by Walter Brasch
When I was a junior at San Diego State, I had a sudden urge to need a restroom. The closest one was clearly marked, "Faculty Men Only." The nearest one for male students was on the other side of the building.
I did what any rational person would do--I used the faculty restroom.
One of the professors, who was using a urinal a couple spaces away, told me the restroom was for professors only. (I assumed there were separate restrooms for staff.) "What department are you in," asked the prof.
In my deeper voice, I responded I was with sociology, hoping he knew little about the sociology faculty.
"Just out of grad school?" he asked.
"Yeah," I replied, hoping that I looked much older than my 19 years. I wasn't lying. I was "with sociology"--as a student, though. And, since I had no plans to go to grad school, I was truly "out of grad school."
The prof. said nothing more, apparently finished with emptying his bladder and, hopefully, needing to rush to the sink and then a class.
That brief encounter burnished a memory into my mind.
San Diego State no longer separates students from staff or faculty, but states do discriminate.
Twenty-two states have filed suits in federal courts to block a federal government regulation requiring public schools to allow transgender students to use the restrooms of whichever sex they identify with.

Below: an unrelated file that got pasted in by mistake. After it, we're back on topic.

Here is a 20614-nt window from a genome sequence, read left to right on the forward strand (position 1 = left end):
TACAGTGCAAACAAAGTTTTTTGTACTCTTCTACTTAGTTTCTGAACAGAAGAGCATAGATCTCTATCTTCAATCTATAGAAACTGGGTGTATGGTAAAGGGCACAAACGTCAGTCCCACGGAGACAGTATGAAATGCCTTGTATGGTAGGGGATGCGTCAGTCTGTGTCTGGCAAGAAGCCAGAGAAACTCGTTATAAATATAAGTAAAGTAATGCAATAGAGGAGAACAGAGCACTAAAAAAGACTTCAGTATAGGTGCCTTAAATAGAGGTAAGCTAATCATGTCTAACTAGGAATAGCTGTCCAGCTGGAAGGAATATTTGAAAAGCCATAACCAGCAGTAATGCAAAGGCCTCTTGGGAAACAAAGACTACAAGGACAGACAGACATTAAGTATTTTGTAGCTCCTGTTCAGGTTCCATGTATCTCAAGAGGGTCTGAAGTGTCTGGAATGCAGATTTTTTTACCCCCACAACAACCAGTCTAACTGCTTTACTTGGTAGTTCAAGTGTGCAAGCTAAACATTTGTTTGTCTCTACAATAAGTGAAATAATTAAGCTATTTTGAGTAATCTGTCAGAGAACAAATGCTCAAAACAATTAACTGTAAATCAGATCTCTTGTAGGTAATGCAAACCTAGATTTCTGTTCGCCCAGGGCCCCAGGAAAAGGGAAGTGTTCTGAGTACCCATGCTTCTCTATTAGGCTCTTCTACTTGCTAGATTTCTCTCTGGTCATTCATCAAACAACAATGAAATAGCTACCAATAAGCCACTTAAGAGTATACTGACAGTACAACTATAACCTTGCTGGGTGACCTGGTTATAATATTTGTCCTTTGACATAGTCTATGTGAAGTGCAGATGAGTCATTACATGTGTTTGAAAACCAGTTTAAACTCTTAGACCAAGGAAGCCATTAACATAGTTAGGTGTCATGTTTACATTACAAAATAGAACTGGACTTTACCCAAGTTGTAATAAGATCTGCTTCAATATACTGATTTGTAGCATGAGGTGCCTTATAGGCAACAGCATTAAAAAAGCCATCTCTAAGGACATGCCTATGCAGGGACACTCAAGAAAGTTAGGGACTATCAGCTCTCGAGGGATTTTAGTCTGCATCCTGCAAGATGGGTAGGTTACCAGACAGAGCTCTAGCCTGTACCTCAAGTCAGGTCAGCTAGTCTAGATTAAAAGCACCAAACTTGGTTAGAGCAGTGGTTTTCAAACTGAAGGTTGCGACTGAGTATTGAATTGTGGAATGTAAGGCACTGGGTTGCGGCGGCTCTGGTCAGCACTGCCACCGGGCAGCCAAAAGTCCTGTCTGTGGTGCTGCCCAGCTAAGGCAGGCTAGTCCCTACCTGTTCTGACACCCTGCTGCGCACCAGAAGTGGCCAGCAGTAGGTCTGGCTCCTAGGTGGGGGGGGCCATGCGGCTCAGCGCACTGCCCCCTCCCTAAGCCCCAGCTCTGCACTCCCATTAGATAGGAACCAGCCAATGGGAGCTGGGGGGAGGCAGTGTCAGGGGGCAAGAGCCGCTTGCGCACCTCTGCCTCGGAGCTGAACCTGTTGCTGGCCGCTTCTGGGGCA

The Department of Justice says the new regulation conforms to the will of the Civil Rights Act. The attorneys general of the states that filed the suit claim the government's regulation is an over-reach that violates the authority of local school districts while also violating student, staff, and faculty privacy. U.S. Attorney General Loretta Lynch says the regulation is enforceable. Jay Kaplan, an attorney with the Michigan ACLU, told the AP the suits are not only a waste of taxpayer funds but also "an assault on the dignity of transgender youth." Perhaps society is best served by separating politicians from the public--straight male Democratic politician; lesbian female Republican politician; there could be 10 or so such restricted restrooms to identify most sexual and genetic orientation.
Unlike gays and lesbians (who identify with persons of the same sex), transgender individuals--unlike actors and entertainers (many known as drag queens or drag queens) who portray persons of the opposite sex--are those whose fetal brains and gene structure, rather than external anatomy, identify them by gender rather than sexual orientations. Transitioning requires more than surgery; the anatomy and genetics are just a part of who an individual is.
Both the American Psychological Association and the American Psychiatric Association in the mid-1970s determined that LGBT individuals did not suffer from psychological disorders or mental illness and had to be "cured."